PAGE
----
Whenever I’ve been home with man ’flu, watching a few hours of daytime TV is a real motivator to get well as quickly as possible.

I don’t see the point of watching shows in which families are flown to the other side of the world to see if they’d like to settle there, then after a day or two they realise, “Hey! If we move here we won’t be able to visit Mum and Dad every day…or see Phil Evans ‘live’!”

Everybody back on the plane! Thanks for the free holiday!

If the programmes are depressing, the ads in between are worse.

One features an unknown actor, who has waited 75 years for this sort of TV exposure, who smugly boasts to his uninterested neighbour that his family won’t have to worry about paying his ‘final expenses’ because he’s had the foresight and the cash to pay for them himself.

How cheery this one must seem to not-so-well-off pensioners on cold, grey wintery afternoons in the middle of “Countdown”, the title of which unfortunately reminds viewers of a certain vintage they’re living on borrowed time.

If ever I enter politics, I promise to scrap daytime TV and bring back The Test Card.

It might sound a bit retro, but just think.  No more Jeremy Kyle!

We’re all being driven to distraction

Traffic jams and potholes in our towns and cities at the moment are causing so much stress and frustration that even playing Buddhist meditation music in the car while driving won’t help reduce our blood pressure.

Everywhere we go, we currently face these obstacles on a daily basis – and it doesn’t seem to be improving any day soon.

Even if we use public transport, the same challenges are faced. It’s got to the point that I’m now all for ‘by pass roads’ more so than ever before.

Congestion and poorly maintained highways are now among the biggest complaints that our local authorities are faced with, yet the solution to the problems are a long way off.

As for me and the town of Ammanford, the congestion issue is almost grinding the roads into the town to a halt at times and a huge risk to road safety.

I wonder how the Dalai Lama would deal with this?

Hardy’s tale marked him out as a special person

When politicians or famous academics die, because they lived in worlds we’d never have access to, their passing doesn’t affect us emotionally to any great extent.

But . . . when someone who made us laugh dies, whether they’re comedians, comedy actors or much-loved broadcasters with a sharp sense of humour like Terry Wogan, their death takes us aback.

We somehow can’t believe that a person who had us doubled-up with laughter has left our lives.  It feels so unfair.

Recently, that great comedy actor Clive Swift who played Hyacinth Bucket’s husband Richard in the BBC sitcom “Keeping Up Appearances” died at the age of 82. He was the perfect, patient foil to the monstrous Hyacinth.

R.I.P. Clive.

Around the same time, comedian Jeremy Hardy, who appeared on many Radio 4 comedy shows and always seemed to be on tour, died aged just 57.

He was described by Rory Bremner as ‘Funnier than the lot of us – a unique comedian and lovely man’. That he had a social conscience was evident in his politically-based comedy.

But it was something he mentioned in a newspaper interview years ago that revealed what sort of man he was in real life. He’d been having breakfast in a South London café, when a young father and his small son, aged five or six, came in and sat at the next table.

The boy’s talking and laughing inexplicably irritated the father who suddenly, at the top of his voice, screamed “Shut it…you little…$%*~!” using an expletive so strong the whole of the café went silent. The boy was terrified and the father glared menacingly at the other customers, daring them to complain.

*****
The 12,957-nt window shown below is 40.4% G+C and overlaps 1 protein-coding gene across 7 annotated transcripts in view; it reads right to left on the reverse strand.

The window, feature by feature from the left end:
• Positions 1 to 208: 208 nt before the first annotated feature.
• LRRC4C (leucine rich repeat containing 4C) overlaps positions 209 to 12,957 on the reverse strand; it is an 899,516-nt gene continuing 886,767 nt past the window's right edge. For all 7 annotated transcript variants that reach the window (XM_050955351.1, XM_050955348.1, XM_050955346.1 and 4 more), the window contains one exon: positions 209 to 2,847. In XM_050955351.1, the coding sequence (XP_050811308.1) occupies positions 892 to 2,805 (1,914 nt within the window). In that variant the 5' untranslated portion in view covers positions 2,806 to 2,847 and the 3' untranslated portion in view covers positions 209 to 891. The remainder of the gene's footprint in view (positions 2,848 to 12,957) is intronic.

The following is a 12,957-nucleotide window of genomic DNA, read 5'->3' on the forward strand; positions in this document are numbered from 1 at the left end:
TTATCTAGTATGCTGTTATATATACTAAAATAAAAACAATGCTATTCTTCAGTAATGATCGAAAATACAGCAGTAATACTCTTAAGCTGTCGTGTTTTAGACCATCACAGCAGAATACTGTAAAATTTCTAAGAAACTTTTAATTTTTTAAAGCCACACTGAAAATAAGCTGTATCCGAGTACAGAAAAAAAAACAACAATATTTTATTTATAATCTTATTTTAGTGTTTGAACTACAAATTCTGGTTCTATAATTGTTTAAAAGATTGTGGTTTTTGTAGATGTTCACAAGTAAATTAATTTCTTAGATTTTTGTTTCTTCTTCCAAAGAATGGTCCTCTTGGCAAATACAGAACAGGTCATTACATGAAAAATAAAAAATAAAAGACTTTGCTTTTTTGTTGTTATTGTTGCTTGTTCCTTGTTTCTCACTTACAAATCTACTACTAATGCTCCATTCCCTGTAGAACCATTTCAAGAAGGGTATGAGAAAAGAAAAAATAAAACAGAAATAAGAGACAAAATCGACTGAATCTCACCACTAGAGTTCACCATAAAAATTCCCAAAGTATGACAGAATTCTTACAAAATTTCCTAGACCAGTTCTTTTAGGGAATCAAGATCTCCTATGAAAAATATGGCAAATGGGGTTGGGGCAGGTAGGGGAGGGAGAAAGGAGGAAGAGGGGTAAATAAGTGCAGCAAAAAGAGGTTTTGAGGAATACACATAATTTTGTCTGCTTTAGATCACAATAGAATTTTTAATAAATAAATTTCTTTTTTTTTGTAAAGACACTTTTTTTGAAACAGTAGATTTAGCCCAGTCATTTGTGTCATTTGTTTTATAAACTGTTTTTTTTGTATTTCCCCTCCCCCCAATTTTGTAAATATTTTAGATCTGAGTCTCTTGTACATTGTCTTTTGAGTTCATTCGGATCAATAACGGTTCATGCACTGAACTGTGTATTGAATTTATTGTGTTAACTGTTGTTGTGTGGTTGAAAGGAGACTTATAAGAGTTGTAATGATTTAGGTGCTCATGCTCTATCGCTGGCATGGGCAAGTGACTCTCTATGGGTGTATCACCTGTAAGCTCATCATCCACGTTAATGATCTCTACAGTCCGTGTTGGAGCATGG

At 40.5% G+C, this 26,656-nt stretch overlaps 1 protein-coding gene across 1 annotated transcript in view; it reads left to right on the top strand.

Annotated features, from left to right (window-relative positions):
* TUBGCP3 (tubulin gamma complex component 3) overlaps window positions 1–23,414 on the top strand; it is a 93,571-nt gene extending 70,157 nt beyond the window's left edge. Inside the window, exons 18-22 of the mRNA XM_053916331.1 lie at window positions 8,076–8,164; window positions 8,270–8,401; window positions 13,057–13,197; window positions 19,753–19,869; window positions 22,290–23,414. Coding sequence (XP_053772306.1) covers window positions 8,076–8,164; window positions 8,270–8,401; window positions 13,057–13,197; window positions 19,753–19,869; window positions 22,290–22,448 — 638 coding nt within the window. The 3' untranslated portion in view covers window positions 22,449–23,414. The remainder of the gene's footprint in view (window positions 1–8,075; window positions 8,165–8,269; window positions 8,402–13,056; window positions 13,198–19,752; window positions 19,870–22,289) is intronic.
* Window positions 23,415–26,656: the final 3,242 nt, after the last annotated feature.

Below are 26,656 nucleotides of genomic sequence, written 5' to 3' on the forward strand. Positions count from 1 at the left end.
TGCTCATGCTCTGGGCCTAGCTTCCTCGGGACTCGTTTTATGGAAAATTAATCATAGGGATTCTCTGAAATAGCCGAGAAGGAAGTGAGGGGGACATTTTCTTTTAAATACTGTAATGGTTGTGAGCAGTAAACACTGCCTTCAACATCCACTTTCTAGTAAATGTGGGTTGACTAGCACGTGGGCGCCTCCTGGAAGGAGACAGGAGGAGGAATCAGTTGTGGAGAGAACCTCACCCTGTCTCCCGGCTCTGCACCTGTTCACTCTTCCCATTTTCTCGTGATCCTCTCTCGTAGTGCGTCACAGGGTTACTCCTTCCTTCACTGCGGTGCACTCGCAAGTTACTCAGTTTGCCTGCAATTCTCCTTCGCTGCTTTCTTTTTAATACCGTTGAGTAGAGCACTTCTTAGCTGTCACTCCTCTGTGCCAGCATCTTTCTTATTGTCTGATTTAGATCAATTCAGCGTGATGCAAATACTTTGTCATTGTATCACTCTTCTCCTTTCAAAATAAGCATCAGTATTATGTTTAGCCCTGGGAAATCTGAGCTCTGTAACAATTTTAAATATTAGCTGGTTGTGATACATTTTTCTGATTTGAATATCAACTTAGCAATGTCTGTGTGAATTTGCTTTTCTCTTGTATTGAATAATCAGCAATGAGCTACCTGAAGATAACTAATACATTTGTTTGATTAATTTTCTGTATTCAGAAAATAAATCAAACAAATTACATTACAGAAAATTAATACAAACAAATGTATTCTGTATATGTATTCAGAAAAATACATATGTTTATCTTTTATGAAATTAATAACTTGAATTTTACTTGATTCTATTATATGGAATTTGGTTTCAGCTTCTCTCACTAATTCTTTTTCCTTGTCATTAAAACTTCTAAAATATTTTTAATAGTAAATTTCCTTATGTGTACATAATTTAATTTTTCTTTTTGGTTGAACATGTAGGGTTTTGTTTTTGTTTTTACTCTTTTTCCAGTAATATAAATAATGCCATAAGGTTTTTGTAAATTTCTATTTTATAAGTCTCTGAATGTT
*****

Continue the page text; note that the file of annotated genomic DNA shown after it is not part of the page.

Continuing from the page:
Jeremy said: “I suddenly knew at that moment the poor child’s life was going to be absolute hell and there was nothing I could do about it.”

He left the café with tears in his eyes, the incident staying with him for a very long time afterwards. Just as I haven’t been able to forget that interview.

R.I.P Jeremy.

It’s below freezing…but that’s snow problem around here!

This week’s column has come to you from the top of a glacier in Zinal, a beautiful part of Switzerland.  The views are breathtaking and this puts me in the ideal mood to come up with some creative writing without any distractions.

We are 3000 metres above sea level, snow has fallen almost every day for the past month and continues to do so.  Transportation is good, buses and cars are running as normal.  The local shops are well stocked with fresh food.  Bread and milk are in abundance and there is no sign of any panic buying.

The temperature here is well below freezing, but the local residents and visitors alike are thoroughly enjoying the winter season and all that it brings.

Clearly, if this was happening back home, we would all be in shut down mode and a state of chaos and panic.

Right, that’s enough taking the piste, I’m off to build a snowman!

Step forward but not too far!

Last autumn, a friend of mine who (shall we say . . . ) was “a little overweight” told me he’d decided to do something about it. His timing wasn’t perfect as we were enjoying a meal of chicken tikka masala, onion bhajis, poppadoms and garlic naans.  It was the weirdest Italian restaurant I’ve ever eaten in.

Rather than take out a gym membership or sign-up for the London Marathon he was going to follow the World Health Organisation’s recommendation of walking 10,000 steps a day.

Last week, I saw him strolling along Fabian Way, Swansea and it was obvious he’d put on weight rather than lost any, so I decided to attract his attention in my usual subtle, diplomatic manner.

“Oi! Chubster!” I shouted – and, fair dos, his head spun around in my direction.

I couldn’t shake his right hand as it was gripped around a half-eaten Greggs pastie – and my right hand contained a half-eaten Greggs sausage roll.

I said, “I thought you were going to walk 10,000 steps a day?” as l brushed little flakes of pastry from my chin.

He explained “I intended to. But I couldn’t find one building in this city with 10,000 steps to walk up and down.” Which sort of made sense…

I did some research into this ‘10,000 steps a day’ idea to see if it was another number randomly picked out of the air like the ‘Five pieces of fruit a day’ advice of a few years back.

It started in 1964 when the Kyushu University Of Health And Welfare in Japan discovered that by walking 10,000 steps a day, a person could walk off 20% of their daily calorie intake.

So…if we took 50,000 steps a day we could walk off 100%of our daily calorie intake.

Trouble is, if we walked 50,000 steps every day, at the end of the first week we’d end up in Hereford.

I wonder if there’s a Greggs there?